Saturday, August 25, 2012

SMTMQR: Gregg is a Batman movie series hipster

We turn now to Gregg's AFC preview. BUT WAIT! First, more anti-Christopher Nolan contrarianism from the sports media's most outspoken critic of a series of movies that's as universally loved by both audiences and critics as any in the last several decades. BUT THOSE MOVIES ARE SO UNREALISTIC (more on that later)!

There have been 11 Batman theatrical-release films, beginning in 1943 and ranging from super-straight to camp to semi-serious to preposterous to the recent dark, brooding iterations. At the end of last season, Tuesday Morning Quarterback promised to reveal his favorite Bat-flick.

What a tease that was! Holy shit, move over, "Who Shot J.R."

It's "Mask of the Phantasm," the sole theatrical-release cartoon in the series.

BWAHAHAHAHAH (not that I've seen it, but come the fuck on)

"Mask of the Phantasm" hit theaters on Christmas Day 1993, and promptly bombed, though it enjoyed a second life as a cult hit on VCR 

Yeah, VCR, it's this old way of watching DVDs, you've probably never heard of it.

and now DVD. In the flick, Bruce Wayne and Batman are voiced by Kevin Conroy, whose deep tones are perfect for the character and a refreshing change from the obviously fake synthesized Batman voice in the movie "The Dark Knight."

Cartoons: known for their realistic and not at all fake or synthesized voices.

Other roles in "Mask of the Phantasm" are voiced by Dana Delaney, who in 1993 could smolder even if you couldn't actually see her,

Gregg thinks cartoon chicks are hot. Gross.

Mark Hamill (Luke Skywalker),

Have you ever noticed how fake and synthesized Darth Vader's voice was? Dealbreaker for that whole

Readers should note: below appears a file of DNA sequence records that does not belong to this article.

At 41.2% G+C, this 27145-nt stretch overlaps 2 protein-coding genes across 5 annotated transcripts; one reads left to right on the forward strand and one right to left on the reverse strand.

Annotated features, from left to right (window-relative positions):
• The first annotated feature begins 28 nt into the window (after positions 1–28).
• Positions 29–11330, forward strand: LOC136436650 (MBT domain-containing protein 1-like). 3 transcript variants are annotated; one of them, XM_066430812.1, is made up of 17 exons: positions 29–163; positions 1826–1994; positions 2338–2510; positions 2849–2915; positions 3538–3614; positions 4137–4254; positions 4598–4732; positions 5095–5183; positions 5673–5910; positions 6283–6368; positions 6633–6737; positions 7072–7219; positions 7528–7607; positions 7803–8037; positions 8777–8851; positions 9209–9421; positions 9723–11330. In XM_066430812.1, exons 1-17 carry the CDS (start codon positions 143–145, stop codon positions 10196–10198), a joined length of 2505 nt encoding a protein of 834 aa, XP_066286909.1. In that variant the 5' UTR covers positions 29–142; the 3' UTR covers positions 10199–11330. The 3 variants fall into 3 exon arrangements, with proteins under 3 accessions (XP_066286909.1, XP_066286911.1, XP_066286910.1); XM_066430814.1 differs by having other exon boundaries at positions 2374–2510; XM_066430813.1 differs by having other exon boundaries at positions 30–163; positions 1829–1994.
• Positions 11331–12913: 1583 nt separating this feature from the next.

series of movies if you ask me. Also, we're just supposed to believe that spaceships can go faster than the speed of light?  I'm pretty sure it's scientifically established that you can't do that.  YOU SUCK GEORGE LUCAS BOOOOO

Stacy Keach, Efrem Zimbalist and Abe Vigoda. Delaney's character is first a love interest, then foe, then a vital ally for Batman: the formula for the Anne Hathaway character in "Dark Knight Rises."

And for like every chick in every Bond movie ever, and thousands of other mysterious female roles throughout movie history.

In Tuesday Morning Quarterback news, all good things must end. Two perennial items are being retired,


or at least put into storage to be curated by future historians of sports columns: Christmas Creep


and Cheerleader of the Week.


In a mere decade, Christmas creep as a social phenomenon has gone from outrageous to common to all but required by federal law.

Over that same span of time, the people who enjoy pointing it out have gone from not interesting to even less interestinger.

The amusement value of noting Christmas creep has

never existed.

worn off.


The Unified Field Theory of Creep item will continue.

Whew! I was worried we were getting rid of ALL the worthless horseshit clutter in this column!

A decade ago, when TMQ began the Cheerleader of the Week item, many people didn't realize that NFL team websites were posting photos of scantily clad gorgeous women,

The median age of this group of people was 84.

and selling bikini calendars. Now everyone knows that.

Everyone continues to be very uncomfortable with the mini-scripts Gregg likes to write in which the cheerleader of the week leads a cheer related to her full time profession. OOH HOW CLEVER! SHE'S A TEACHER, SO HE'S PRETENDING SHE IS CHEERING HER STUDENTS TO GOOD TEST RESULTS! (He also pointed out that by being a cheerleader and a teacher, she's fulfilling two common male fantasies! CHEEKY!)

But now that many sports websites run NFL cheerleader photos -- usually just cheesecake pics, with the woman not even identified --


TMQ's take is no longer distinctive.

Holy shit, you thought that giving readers the cheerleader of the week's name and profession made your take "distinctive?" Gregg may be a dunce, but he's usually not noticeably full of himself like this.

That I did it better doesn't matter.


Since NFL cheerleaders are part of the entertainment -- pretty dancing girls have a long history in entertainment, at least as far back as vaudeville -- the cheerleaders will continue to be discussed and shown, as circumstances merit. Just no more regular items.

I like the way he's explaining this in explicit detail, let we really need to know the specifics of his "post pictures of cheerleaders" policy. Then again, people are fucking idiots, so I suppose if he said he was discontinuing cheerleader of the week but then posted a picture of a cheerleader in a subsequent column, he's get like 500 emails that said DUR U SAID NO MOAR CHEERBABEZ, U R A LYER and I can't fault him for wanting to avoid that.